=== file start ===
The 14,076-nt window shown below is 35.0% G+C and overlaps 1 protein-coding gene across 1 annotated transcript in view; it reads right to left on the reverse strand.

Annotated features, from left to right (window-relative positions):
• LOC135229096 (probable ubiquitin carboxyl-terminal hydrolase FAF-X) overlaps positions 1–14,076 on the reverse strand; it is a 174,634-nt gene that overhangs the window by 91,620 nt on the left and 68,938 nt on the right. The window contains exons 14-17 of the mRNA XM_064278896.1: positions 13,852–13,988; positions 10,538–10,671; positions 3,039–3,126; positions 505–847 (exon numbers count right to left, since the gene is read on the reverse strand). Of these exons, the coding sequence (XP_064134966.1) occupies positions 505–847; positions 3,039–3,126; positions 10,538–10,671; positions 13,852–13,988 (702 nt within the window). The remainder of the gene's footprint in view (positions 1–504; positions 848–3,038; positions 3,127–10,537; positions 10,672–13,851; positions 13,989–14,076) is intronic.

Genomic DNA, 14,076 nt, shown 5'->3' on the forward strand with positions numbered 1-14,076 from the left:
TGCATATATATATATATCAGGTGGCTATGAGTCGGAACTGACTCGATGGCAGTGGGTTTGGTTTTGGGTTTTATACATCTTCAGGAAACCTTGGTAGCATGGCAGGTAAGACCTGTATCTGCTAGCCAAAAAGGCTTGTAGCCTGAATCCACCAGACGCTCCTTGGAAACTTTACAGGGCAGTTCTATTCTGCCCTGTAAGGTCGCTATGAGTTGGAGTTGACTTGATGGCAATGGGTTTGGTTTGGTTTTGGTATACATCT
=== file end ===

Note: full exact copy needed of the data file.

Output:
The 14,076-nt window shown below is 35.0% G+C and overlaps 1 protein-coding gene across 1 annotated transcript in view; it reads right to left on the reverse strand.

Annotated features, from left to right (window-relative positions):
• LOC135229096 (probable ubiquitin carboxyl-terminal hydrolase FAF-X) overlaps positions 1–14,076 on the reverse strand; it is a 174,634-nt gene that overhangs the window by 91,620 nt on the left and 68,938 nt on the right. The window contains exons 14-17 of the mRNA XM_064278896.1: positions 13,852–13,988; positions 10,538–10,671; positions 3,039–3,126; positions 505–847 (exon numbers count right to left, since the gene is read on the reverse strand). Of these exons, the coding sequence (XP_064134966.1) occupies positions 505–847; positions 3,039–3,126; positions 10,538–10,671; positions 13,852–13,988 (702 nt within the window). The remainder of the gene's footprint in view (positions 1–504; positions 848–3,038; positions 3,127–10,537; positions 10,672–13,851; positions 13,989–14,076) is intronic.

Genomic DNA, 14,076 nt, shown 5'->3' on the forward strand with positions numbered 1-14,076 from the left:
TGCATATATATATATATCAGGTGGCTATGAGTCGGAACTGACTCGATGGCAGTGGGTTTGGTTTTGGGTTTTATACATCTTCAGGAAACCTTGGTAGCATGGCAGGTAAGACCTGTATCTGCTAGCCAAAAAGGCTTGTAGCCTGAATCCACCAGACGCTCCTTGGAAACTTTACAGGGCAGTTCTATTCTGCCCTGTAAGGTCGCTATGAGTTGGAGTTGACTTGATGGCAATGGGTTTGGTTTGGTTTTGGTATACATCT